Scholars of religion criticise those who are learning English for their lack of religious knowledge. Students of English say that the reason they are not interested in reading religious books is because religious scholars have adulterated the archive of religious scholarship by adding arguments which have clearly been proved false. The students argue that these religious scholars will be punished in the afterlife because God and the Prophet (may upon him be peace) never meant to include the injunctions which these scholars have ended up including in the archive of religious scholarship. The students accuse these religious scholars of being unable to reconcile modern scholarship with religious scholarship and ask them to come up with a revived version of Ilm al-Kalam the way their predecessors did to counter Greek philosophy. According to these students, it is religious scholars’ responsibility to modernise the field of religious studies, but they warn the scholars to engage in this intellectual enterprise with a serious mind and sincerity lest they end up becoming a laughing stock.

A vast majority of religious scholars accuse those who are learning English of having compromised their faith. They even accuse these students of being apostates. There could be a few who fit this description but I personally don’t know anyone who does. But I do know certain people whose faith is severely compromised and they cannot speak a single word in English. If I did not believe in Islam being a tolerant religion, I would have certainly declared people like them non-Muslims.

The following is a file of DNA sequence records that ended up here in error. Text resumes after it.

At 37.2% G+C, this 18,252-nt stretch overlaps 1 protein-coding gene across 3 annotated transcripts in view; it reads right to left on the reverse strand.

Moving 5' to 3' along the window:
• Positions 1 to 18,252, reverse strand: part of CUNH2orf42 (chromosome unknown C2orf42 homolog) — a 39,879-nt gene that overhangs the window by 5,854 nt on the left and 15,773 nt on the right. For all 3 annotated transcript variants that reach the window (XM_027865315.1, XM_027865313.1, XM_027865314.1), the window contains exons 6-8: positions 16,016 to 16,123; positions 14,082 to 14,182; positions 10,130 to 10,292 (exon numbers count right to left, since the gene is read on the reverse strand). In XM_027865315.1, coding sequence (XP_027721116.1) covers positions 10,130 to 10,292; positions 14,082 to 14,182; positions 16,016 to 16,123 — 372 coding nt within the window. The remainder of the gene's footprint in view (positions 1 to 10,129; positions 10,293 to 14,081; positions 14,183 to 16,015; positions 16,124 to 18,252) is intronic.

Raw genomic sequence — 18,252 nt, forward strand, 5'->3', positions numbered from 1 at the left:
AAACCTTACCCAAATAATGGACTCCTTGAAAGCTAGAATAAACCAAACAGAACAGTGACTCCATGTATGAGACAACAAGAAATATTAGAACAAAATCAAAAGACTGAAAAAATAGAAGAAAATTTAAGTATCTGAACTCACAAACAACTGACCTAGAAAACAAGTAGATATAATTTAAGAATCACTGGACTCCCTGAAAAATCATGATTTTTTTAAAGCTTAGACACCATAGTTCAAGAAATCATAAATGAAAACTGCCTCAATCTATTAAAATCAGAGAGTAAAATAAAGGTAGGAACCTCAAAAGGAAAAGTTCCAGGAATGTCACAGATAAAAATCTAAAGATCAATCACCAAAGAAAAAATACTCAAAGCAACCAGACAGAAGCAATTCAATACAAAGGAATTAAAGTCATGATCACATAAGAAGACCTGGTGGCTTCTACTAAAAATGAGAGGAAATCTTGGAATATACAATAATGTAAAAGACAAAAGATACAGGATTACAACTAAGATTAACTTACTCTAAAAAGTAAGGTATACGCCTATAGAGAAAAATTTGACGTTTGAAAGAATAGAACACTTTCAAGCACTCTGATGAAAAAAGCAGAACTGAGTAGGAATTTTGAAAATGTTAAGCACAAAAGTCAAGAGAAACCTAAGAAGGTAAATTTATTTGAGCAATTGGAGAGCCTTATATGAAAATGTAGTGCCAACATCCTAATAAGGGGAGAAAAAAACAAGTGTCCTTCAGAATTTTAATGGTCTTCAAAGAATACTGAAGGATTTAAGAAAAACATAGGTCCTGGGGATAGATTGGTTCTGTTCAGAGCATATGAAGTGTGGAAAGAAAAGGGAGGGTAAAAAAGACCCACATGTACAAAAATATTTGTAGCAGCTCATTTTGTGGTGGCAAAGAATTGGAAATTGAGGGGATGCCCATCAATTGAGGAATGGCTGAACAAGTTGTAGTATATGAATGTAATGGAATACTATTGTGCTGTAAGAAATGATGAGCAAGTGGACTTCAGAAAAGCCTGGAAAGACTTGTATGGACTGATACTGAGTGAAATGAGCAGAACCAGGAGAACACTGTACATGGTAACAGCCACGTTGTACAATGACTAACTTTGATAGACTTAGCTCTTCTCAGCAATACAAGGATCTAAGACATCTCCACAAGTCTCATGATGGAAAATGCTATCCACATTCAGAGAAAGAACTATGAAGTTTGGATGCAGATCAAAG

People conversant in English are often considered heretics. Moreover, it is also assumed that they are completely unfamiliar with religious affairs. This might be the case with universities and missionary institutions in England. In addition to faculty, European universities often have a dedicated person who looks after the religious affairs of the student body. Such a person is designated as the dean of a college. We too have a very accomplished scholar in our college who looks after the religious matters of our students. His advice in religious matters benefits the students. Students in our college regularly offer salat al-jama'ah (congregational prayer). They are taught about religious beliefs and the history of Islam. Those who study Arabic as a second language (8) read these books in Arabic while others read them in Farsi. The assumption that our students are not familiar with religious matters is completely false. There are very few boys who practice religion as regularly and sincerely as the students in our college.